Four years ago, Bob Preston found himself in the same position as millions of Canadians: he desperately wanted to see prime minsiter Stephen Harper turfed from office.
Influenced by Shepard Fairey’s iconic Hope poster, the Victoria, BC artist set to work creating an inspiring work of his own for the 2011 Canadian federal election campaign.
The resulting image featured the word NOPE boldly emblazoned over an illustration of Harper. Simple and direct, the work was a humorous call-to-action, asking us to reject the widely despised man at the ballot box.
Four years later, Stephen Harper is still in power, and Canadians are once again heading to the polls. With the public desire to end the Conservative party’s regime as strong as ever, Preston dusted off his Nope image, made a few small tweaks, and again made it available for Harper’s opponents to share and spread around the country.
Nope is available as a free download through Bob Preston’s website, where you may share it online or print it for old-fashioned distribution.
The artist is also offering limited-edition art prints, in case you would like to hang it on your wall, give it as a gift to your favourite candidate, or slip it under the door of your Conservative MP.
(Pssst! Check out the special offer at the end of the article exclusively for Art Threat readers.)
We caught up with Bob to ask him about the image and what he hopes to achieve this time around.
What inspired you to originally create this work back in 2011?
I have always had a love for posters and have been collecting them since I was in my early teens. Although there is a long history of using posters to promote political candidates, Shepard Fairey’s Obama Hope poster resurrected that genre. He did this by creating a beautiful graphic quality and using a very simple message that represented how the public related to the candidate.
I wanted to turn that idea around and use those same qualities against a candidate that I loathe. My intention was absolutely not to make an attack poster, for example portraying Harper as a vampire, thug or cyborg. My Nope poster in 2011 was very much an ironic take on Fairey’s Hope poster but with its own graphic style and obvious humour.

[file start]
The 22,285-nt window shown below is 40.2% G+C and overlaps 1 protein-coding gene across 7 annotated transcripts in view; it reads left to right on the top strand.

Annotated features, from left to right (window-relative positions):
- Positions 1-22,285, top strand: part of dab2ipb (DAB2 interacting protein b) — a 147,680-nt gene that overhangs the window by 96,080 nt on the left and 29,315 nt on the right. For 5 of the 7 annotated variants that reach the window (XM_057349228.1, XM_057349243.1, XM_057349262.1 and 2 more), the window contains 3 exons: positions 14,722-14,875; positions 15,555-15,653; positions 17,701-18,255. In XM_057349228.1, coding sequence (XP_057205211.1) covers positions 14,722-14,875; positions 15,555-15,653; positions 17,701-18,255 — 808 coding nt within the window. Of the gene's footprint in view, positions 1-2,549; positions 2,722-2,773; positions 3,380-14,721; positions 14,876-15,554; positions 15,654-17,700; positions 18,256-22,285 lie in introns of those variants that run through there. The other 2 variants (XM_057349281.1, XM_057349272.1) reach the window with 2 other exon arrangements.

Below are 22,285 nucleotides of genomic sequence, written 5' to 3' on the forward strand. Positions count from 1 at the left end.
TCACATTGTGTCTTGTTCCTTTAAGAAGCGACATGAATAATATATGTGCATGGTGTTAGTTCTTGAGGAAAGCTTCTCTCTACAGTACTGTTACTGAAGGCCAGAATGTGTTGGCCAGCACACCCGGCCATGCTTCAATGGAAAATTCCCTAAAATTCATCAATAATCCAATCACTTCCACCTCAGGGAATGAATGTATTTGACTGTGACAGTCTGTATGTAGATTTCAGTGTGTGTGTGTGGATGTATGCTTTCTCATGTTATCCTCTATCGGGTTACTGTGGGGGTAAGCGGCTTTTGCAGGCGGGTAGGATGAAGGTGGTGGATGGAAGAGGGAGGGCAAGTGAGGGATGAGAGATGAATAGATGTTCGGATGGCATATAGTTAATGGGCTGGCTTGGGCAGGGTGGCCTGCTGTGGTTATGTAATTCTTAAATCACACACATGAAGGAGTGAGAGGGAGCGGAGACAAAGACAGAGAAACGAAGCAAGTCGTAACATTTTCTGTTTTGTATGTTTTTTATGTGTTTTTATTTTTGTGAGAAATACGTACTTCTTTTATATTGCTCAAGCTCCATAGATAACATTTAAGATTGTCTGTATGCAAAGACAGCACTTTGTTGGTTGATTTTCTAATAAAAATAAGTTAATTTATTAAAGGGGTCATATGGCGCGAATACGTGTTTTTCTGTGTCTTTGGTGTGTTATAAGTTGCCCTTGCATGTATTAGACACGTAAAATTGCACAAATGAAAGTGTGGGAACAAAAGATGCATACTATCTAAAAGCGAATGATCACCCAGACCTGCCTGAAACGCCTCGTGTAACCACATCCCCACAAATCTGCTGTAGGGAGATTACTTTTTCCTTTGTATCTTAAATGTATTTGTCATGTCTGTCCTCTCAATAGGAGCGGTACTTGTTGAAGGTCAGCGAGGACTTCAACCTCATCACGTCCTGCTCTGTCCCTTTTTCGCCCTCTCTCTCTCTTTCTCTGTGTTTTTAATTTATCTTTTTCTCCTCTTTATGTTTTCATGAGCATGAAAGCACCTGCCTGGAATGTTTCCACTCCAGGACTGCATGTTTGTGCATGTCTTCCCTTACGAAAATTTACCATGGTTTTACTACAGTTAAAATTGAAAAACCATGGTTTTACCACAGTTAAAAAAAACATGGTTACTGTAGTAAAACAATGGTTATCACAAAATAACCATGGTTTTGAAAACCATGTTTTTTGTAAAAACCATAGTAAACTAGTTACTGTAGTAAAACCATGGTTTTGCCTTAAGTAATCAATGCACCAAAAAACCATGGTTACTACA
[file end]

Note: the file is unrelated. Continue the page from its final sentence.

Why have you updated and re-released it in advance of the upcoming election?
We need to do all we can to vote Harper out of office this time.
The Harper Nope image was sitting on the sidelines of the internet on my website since last election. Then as this year’s election got closer I started getting a lot of people finding it online and wanting to use it and that got me inspired to update the image and re-release it.
At one point my website’s monthly bandwidth allotment was used up within a two day period and I had to upgrade it to withstand the traffic. In 2015, the Harper Nope image has little to do with the ironic reference, it seems to resound strongly with people based on the word NOPE, which I think represents a sureness people have that they absolutely don’t want Harper re-elected.
They are also willing to go to great lengths — get their own lawn sign printed up, make t-shirts for the whole family — to use the image to show people NOPE to Harper is how they feel. I am getting emails every day from people wanting to use it or just thanking me for it.
That kind of personal reaching out by people and support never happened back in 2011 and is very motivating. I am pleased that I am doing my part for what I believe and I am hoping for a positive outcome this election.
What effect do you hope the work will have?
What role do you believe artists can play in electoral politics?
The people of Canada, artists included, need to become less apathetic. I think Stephen Harper getting elected in the first place is a symbol of what can happen if people don’t truly care about what they want for their country or community.
When I think of artists as hardworking, sensitive, creative thinkers, it is easy to see how electoral politics would benefit from their involvement.
How would you assess Stephen Harper’s legacy with regards to arts and culture?
The federal budget for arts and culture is so small and the votes lost by cutting it are worth more to him than what is spent on it.
What are you currently working on?
I am working on a street photographers camera (of my own construction) in which I can develop the image (using black and white photo chemicals) on the street while the customer/subject waits.
Special Offer: Get a limited-edition Nope art print!
Would you like your very own print of Bob Preston’s Nope to hang on your wall or to give as a gift?
You can save 25% by using coupon code ATNOPE when you order the print through Hugs With Arms.
Offer expires September 30, 2015.